WASHINGTON -- A hundred years after President William Howard Taft started a baseball tradition with a low ceremonial first pitch, President Barack Obama went in the other direction Monday, sailing a high, wide toss at the Washington Nationals' home opener against the Philadelphia Phillies.
Just as Taft's toss forced pitcher Walter Johnson to make an athletic play, Obama's required Nationals third baseman Ryan Zimmerman to lunge to prevent a wild pitch.
"I was a little disappointed with the pitch. It was high and outside," Obama said during a stint in the booth during the Nationals' television broadcast, joking that he was going for an intentional walk. "Fortunately, Zimmerman has a tall reach."
The president suggested his accuracy would have improved with a longer outing.
"If I had a whole inning, I'm telling you, I would have cleaned up," he said.
Zimmerman was more charitable, calling the pitch "OK. It was a little high and outside, but other than that, he got it there in the air."
He said that after the pitch, the president told him, "I wasn't going to bounce it."
Obama received a loud ovation from the packed crowd, with a few boos scattered in. Earlier, a video montage of presidential pitches in Washington elicited boos when it showed former President George W. Bush.
Obama sported khakis and a Nationals jacket, and when he got to the mound, he donned a cap from his favorite team, the Chicago White Sox.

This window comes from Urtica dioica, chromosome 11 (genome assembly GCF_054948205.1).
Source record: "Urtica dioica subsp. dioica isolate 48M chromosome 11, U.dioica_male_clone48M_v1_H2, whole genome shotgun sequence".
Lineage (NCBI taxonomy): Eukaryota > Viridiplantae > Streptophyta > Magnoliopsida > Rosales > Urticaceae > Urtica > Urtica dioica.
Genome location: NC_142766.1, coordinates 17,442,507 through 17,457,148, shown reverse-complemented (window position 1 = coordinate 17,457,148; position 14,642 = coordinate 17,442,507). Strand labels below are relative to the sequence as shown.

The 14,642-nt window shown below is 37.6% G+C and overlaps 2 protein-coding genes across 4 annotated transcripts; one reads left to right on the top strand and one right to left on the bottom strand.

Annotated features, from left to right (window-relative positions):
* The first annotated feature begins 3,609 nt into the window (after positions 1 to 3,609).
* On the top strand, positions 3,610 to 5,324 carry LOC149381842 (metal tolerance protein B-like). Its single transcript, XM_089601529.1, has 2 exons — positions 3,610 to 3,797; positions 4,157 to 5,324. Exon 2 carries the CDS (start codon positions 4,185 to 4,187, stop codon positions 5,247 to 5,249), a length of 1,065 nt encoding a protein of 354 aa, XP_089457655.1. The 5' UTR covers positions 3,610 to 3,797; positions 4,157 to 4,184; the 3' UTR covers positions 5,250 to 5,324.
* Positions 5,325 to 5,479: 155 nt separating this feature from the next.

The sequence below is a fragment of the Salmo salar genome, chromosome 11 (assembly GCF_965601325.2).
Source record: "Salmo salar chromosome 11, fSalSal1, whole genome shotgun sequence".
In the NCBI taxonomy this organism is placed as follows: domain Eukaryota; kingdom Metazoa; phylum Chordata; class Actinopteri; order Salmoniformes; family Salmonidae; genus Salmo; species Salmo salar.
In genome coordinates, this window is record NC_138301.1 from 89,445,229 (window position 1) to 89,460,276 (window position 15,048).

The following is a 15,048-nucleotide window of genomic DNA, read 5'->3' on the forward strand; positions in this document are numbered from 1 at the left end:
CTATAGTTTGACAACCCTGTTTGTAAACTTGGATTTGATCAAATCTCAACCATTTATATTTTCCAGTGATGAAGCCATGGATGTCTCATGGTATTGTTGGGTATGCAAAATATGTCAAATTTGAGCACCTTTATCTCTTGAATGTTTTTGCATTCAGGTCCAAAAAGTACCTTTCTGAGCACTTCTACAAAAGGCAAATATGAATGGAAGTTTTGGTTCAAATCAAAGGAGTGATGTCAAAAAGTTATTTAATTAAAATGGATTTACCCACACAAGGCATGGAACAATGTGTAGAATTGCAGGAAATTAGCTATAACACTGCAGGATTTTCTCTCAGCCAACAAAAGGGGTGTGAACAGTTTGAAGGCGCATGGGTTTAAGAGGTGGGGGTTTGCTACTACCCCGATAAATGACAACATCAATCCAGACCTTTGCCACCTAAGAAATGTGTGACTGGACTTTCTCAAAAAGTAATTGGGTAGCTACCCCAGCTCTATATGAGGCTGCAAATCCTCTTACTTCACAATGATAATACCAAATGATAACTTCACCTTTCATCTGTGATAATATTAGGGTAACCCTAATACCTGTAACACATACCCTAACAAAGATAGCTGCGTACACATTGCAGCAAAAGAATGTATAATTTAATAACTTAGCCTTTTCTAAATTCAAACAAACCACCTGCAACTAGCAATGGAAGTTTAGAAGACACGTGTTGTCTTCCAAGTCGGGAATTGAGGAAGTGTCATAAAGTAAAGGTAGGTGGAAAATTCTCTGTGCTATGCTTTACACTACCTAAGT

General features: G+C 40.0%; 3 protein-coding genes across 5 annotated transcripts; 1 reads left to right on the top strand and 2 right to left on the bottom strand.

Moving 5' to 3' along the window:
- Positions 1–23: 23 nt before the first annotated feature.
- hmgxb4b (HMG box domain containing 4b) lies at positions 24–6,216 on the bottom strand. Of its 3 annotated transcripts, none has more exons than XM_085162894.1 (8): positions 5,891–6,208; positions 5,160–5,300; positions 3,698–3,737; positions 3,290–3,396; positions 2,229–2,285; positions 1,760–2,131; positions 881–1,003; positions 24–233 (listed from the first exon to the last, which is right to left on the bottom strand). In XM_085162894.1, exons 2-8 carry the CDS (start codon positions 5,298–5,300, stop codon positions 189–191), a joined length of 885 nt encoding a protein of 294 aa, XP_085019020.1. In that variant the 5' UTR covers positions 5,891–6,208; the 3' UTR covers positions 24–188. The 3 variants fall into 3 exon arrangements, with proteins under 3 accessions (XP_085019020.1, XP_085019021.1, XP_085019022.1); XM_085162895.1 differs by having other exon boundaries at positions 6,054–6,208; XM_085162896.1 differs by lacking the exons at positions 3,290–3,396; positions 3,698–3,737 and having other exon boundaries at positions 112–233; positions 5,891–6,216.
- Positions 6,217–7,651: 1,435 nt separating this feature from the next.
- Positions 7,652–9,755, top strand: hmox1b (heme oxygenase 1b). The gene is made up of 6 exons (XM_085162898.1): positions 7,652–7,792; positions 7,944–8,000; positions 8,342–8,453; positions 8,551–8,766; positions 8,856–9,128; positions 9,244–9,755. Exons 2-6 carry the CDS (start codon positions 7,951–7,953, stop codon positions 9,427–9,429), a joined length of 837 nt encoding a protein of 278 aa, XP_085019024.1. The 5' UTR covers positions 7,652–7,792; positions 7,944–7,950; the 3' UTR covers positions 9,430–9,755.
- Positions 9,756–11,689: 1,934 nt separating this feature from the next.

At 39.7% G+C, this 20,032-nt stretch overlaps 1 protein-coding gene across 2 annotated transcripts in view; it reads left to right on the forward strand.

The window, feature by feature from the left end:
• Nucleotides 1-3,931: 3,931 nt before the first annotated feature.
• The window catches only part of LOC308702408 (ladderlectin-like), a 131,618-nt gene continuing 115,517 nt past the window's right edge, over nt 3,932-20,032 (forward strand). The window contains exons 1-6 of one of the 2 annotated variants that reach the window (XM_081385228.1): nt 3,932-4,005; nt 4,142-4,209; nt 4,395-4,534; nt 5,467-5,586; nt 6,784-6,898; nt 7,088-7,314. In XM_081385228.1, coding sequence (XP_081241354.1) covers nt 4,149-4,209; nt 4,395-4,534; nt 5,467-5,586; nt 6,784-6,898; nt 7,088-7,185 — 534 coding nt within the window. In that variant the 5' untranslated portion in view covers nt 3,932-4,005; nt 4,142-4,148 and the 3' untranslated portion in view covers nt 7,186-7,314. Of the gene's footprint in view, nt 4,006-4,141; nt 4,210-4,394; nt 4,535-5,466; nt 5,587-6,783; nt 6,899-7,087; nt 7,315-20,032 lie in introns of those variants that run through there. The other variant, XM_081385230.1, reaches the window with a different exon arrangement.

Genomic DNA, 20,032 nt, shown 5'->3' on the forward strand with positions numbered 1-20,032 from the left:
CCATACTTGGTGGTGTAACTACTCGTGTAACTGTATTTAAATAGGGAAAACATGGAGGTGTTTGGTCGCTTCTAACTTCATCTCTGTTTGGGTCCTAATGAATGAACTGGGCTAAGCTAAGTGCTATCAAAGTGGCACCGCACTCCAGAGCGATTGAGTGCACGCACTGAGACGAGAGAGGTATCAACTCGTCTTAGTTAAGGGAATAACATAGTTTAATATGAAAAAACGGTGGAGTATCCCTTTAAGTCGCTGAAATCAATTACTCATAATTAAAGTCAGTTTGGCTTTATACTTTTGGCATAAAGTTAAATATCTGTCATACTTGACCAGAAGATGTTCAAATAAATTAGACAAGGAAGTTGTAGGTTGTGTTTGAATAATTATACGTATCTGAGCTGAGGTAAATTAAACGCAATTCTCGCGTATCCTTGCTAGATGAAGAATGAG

"Bad touch there," Nationals manager Jim Riggleman said.
Commissioner Bud Selig saw the president before the cap came out.
"I said at one point when he had a Nationals jacket, 'I don't think I've ever been at a game when you didn't have a Sox jacket,' and he said 'I've got something coming,' and sure enough out came the White Sox hat," Selig said.
The president has said that he didn't play organized baseball as a kid and some of the sport's moves don't come naturally to him. Obama prepared for the game by throwing practice pitches to aides at the White House, but he looked awkward in his delivery Monday. On the mound, he double-clutched several times before airing out the pitch.
"I said balk right away," quipped Phillies catcher Brian Schneider.
The president was clearly going to err on throwing it too far rather than too short. He might have been overcompensating for his opening toss at last year's All-Star game in St. Louis, when Cardinals first baseman Albert Pujols saved him the embarrassment of a short hop by moving up to scoop a pitch inches off the ground.
Taft got the Opening Day tradition started on April 14, 1910, in a game that also pitted Washington against Philadelphia. But those were different teams and a different league -- the old Nationals, aka original Senators, hosting the Athletics in the American League. Washington won the game, 3-0, behind Walter Johnson's 1-hitter.
From then on, every president through Richard Nixon made at least one Opening Day pitch in the nation's capital, until the expansion Senators left town after the 1971 season. Back then, presidents would make the toss from the stands, not the mound.
Obama saw Washington take a quick 1-0 lead, but the Phillies took control with a five-run fourth inning shortly after he left the ballpark. Philadelphia went on to win, 11-1.